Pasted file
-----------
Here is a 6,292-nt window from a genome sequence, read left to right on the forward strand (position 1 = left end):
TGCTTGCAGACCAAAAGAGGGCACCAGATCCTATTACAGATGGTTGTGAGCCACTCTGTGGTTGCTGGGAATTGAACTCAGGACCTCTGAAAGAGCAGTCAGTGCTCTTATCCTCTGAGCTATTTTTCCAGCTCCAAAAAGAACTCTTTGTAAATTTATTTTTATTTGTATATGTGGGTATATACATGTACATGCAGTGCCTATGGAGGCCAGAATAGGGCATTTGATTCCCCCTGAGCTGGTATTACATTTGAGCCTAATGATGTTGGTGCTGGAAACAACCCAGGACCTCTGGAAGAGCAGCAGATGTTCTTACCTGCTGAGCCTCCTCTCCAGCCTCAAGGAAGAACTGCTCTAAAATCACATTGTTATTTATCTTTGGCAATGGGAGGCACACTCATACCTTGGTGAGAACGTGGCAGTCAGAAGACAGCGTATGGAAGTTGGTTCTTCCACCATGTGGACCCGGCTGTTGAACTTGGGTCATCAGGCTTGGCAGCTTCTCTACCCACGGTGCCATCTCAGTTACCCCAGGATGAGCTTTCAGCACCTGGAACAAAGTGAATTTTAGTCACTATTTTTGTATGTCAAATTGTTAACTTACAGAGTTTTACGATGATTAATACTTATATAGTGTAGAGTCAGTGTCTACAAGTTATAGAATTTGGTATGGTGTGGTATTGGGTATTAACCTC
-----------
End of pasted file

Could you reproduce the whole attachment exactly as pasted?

Here is a 6,292-nt window from a genome sequence, read left to right on the forward strand (position 1 = left end):
TGCTTGCAGACCAAAAGAGGGCACCAGATCCTATTACAGATGGTTGTGAGCCACTCTGTGGTTGCTGGGAATTGAACTCAGGACCTCTGAAAGAGCAGTCAGTGCTCTTATCCTCTGAGCTATTTTTCCAGCTCCAAAAAGAACTCTTTGTAAATTTATTTTTATTTGTATATGTGGGTATATACATGTACATGCAGTGCCTATGGAGGCCAGAATAGGGCATTTGATTCCCCCTGAGCTGGTATTACATTTGAGCCTAATGATGTTGGTGCTGGAAACAACCCAGGACCTCTGGAAGAGCAGCAGATGTTCTTACCTGCTGAGCCTCCTCTCCAGCCTCAAGGAAGAACTGCTCTAAAATCACATTGTTATTTATCTTTGGCAATGGGAGGCACACTCATACCTTGGTGAGAACGTGGCAGTCAGAAGACAGCGTATGGAAGTTGGTTCTTCCACCATGTGGACCCGGCTGTTGAACTTGGGTCATCAGGCTTGGCAGCTTCTCTACCCACGGTGCCATCTCAGTTACCCCAGGATGAGCTTTCAGCACCTGGAACAAAGTGAATTTTAGTCACTATTTTTGTATGTCAAATTGTTAACTTACAGAGTTTTACGATGATTAATACTTATATAGTGTAGAGTCAGTGTCTACAAGTTATAGAATTTGGTATGGTGTGGTATTGGGTATTAACCTC